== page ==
Our first debate took place Tuesday May 19 and the topic was “technology in the classroom enhances learning.” Both groups did a fantastic job and modeled excellent debate formats.
The agree side – Nancy and Amanda, began with a video that was meant to pull on our heartstrings and emotionally connect us to the topic. A great strategy! The premise was that technology can connect teachers and students (and others) through times when they can’t physically be together. In the video, the teacher had a broken leg and was working from home, but many of us can relate to this in our current situation. Their main arguments for using technology to enhance learning were the 5 cs – critical thinking skills, collaboration, communication, creativity, and connection. They really focused on connection. I think this was an easy point to push right now given that we’re remote teaching. They kept coming back to the idea that technology connects students to their lessons, to each other, and to the teacher. They stated, “technology helps us bring meaning and that’s what helps enhance learning.”
The disagree side – Trevor and Matt took a different approach to introducing their arguments. Their intro video was designed to be an attack ad against Nancy and Amanda and their side of the argument. It made them appear inferior, like they can’t be trusted, right down to the fake Tweets and the sketchy music. Very effective – and humorous in this setting. Their reasons for stating that technology does not enhance student learning were, that it causes unnecessary distractions, there is a lack of pedagogical understanding, and it creates an overload of screen time.
As I mentioned earlier, both groups did a great job. If I had to choose an official winner of the debate, it would be Trevor and Matt on the disagree side. I feel that their points were stronger and presented in a more affirmative manner. I think Nancy and Amanda made a good case for using technology right now for remote learning, however they didn’t make a strong enough connection to general classroom learning. This was also backed-up by our pre-vote and post-vote. In the pre-vote, 89.3% of students in the class thought that technology enhances classroom learning. In the post-vote this number dropped to 58.3%. I thank both sides for prompting me to think of this topic from different perspectives. I like how Nancy and Amanda spoke about using tech to foster student engagement by building interest and purpose. Matt and Trevor shed some new insight into the distractability of tech and the commercialization elements involved. Each side also shared their research with us. There was a variety of articles, websites, and videos on each topic. Noteworthy sources include George Couros’ “The Myths of Technology” series, and this article that examines negative side effects of technology in classrooms.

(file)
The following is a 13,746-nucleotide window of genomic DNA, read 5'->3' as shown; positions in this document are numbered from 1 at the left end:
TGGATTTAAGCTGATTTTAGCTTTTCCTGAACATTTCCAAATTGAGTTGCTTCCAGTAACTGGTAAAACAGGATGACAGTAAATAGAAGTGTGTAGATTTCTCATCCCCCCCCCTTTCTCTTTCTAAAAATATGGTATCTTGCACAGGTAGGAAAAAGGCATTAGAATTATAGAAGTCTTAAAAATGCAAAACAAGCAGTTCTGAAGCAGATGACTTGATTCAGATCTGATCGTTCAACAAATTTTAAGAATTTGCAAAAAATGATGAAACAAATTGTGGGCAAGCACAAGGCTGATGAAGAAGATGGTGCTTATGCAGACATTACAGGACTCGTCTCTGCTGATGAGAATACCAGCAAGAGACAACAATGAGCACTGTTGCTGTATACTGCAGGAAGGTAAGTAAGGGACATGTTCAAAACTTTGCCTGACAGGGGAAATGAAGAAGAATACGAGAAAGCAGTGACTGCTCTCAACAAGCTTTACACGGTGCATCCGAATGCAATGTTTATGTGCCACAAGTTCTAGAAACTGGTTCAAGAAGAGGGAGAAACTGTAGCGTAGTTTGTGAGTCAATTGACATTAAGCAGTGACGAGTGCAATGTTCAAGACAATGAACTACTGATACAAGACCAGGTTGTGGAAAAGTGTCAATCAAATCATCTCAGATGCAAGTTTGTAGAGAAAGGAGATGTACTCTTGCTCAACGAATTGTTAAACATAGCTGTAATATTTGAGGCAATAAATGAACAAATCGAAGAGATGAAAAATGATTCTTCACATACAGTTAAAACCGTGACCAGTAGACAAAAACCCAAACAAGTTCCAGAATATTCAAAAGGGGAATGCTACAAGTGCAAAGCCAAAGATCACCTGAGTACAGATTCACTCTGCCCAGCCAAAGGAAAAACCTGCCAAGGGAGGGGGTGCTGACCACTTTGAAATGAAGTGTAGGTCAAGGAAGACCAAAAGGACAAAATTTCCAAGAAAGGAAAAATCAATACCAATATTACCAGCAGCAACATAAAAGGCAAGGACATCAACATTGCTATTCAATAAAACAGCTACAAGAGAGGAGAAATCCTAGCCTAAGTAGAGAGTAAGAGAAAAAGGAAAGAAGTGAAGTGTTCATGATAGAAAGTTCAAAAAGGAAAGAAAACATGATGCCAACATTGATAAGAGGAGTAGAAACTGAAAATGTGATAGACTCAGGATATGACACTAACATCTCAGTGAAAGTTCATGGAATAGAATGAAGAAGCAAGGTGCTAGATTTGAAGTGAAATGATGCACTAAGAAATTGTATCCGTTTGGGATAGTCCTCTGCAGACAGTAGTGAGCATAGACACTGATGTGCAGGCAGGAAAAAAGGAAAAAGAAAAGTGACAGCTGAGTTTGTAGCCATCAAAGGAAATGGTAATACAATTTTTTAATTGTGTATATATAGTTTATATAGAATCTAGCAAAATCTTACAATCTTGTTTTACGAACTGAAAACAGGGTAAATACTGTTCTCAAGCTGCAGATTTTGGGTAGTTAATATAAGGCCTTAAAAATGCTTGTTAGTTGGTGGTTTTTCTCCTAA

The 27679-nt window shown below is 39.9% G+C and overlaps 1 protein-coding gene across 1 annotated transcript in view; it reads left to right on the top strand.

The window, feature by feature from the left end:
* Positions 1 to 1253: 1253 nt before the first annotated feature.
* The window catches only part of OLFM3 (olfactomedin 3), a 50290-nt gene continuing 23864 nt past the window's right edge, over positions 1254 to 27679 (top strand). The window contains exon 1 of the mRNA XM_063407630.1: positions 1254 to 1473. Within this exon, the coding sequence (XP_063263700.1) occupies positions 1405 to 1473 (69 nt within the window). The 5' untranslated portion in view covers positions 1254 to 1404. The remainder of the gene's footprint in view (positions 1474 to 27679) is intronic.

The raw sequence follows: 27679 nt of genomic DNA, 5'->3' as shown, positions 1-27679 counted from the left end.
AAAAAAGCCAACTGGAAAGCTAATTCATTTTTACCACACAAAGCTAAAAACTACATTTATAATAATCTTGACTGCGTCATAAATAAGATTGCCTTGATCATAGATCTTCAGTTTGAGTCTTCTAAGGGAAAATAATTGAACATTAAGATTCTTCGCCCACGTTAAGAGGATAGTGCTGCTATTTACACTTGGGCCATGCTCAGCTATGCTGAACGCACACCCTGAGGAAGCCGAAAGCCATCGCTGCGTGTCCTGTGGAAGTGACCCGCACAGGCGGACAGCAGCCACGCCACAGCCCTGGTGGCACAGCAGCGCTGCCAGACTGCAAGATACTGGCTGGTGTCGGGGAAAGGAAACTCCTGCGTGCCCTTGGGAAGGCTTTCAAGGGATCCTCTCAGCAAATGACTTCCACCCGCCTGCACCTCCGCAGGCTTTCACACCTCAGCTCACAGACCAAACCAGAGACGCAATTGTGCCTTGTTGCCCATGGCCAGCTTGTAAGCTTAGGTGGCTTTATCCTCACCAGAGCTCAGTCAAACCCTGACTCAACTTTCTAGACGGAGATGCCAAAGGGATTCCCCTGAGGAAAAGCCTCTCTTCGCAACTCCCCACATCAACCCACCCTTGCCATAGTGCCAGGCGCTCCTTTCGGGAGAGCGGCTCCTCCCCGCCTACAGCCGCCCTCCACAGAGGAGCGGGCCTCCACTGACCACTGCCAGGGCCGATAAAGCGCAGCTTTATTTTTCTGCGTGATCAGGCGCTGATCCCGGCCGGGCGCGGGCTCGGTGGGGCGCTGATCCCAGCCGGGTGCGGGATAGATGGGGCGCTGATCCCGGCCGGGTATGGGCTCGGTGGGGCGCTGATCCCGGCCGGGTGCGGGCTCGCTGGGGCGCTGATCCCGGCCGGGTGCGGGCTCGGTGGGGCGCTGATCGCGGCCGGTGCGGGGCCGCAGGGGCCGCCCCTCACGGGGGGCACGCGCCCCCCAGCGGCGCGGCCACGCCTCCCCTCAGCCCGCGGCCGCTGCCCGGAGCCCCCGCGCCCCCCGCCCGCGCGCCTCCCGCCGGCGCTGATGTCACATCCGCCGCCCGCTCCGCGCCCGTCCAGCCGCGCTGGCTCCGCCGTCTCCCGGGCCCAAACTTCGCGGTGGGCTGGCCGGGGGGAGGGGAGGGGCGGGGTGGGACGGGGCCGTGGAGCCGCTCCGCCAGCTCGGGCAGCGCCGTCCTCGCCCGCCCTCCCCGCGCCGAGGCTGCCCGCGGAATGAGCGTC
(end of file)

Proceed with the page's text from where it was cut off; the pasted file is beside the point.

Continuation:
General Thoughts on this Topic
I admit that as an educator, I go back and forth on this topic. I agree with points from both sides. I teach kindergarten and specifically chose not to have a set of Chromebooks in our classroom. There are a few reasons why I made this decision. One reason, which also came up in the debate, is that many students use devices frequently outside of school and I wanted them to have some screen-free time. Also, so much of a child’s development at kindergarten age is hands-on, experiential learning. Children need to hold concrete things and actively participate in enriching experiences. They need to hold pencils, read real books, paint, build things, etc. We have a SMARTBoard, and as a class we watch music and dance videos, we watch animal information videos, play alphabet games, do directed drawing, and look things up that we’re wondering. So it’s not as though we don’t use technology, however I try to balance what we do on the SMARTBoard as a class that has a direct link to our learning and those valuable hands-on experiential learning moments. I always wondered about using tech for student engagement, and when students first start school they are in awe of the “giant T.V.” in our classroom, they are just as much, if not more engaged, with playing, creating, and building – especially if I’m there doing it with them. I also find offering choice of activities is highly engaging. This would align with the George Couros stance that technology does not always automatically ensure engagement, and that true engagement and purpose comes through empowering students.
One idea that came up from the disagree side during the debate was that technology does not equal good pedagogy. This reminded me of something discussed in another course (EDL 825 – Learning and Assessment Leadership). We watched a video, “Our Journey to Awesome” and a quote from this stated, “adding technology to old pedagogy doesn’t make it better.” Just something else to think about.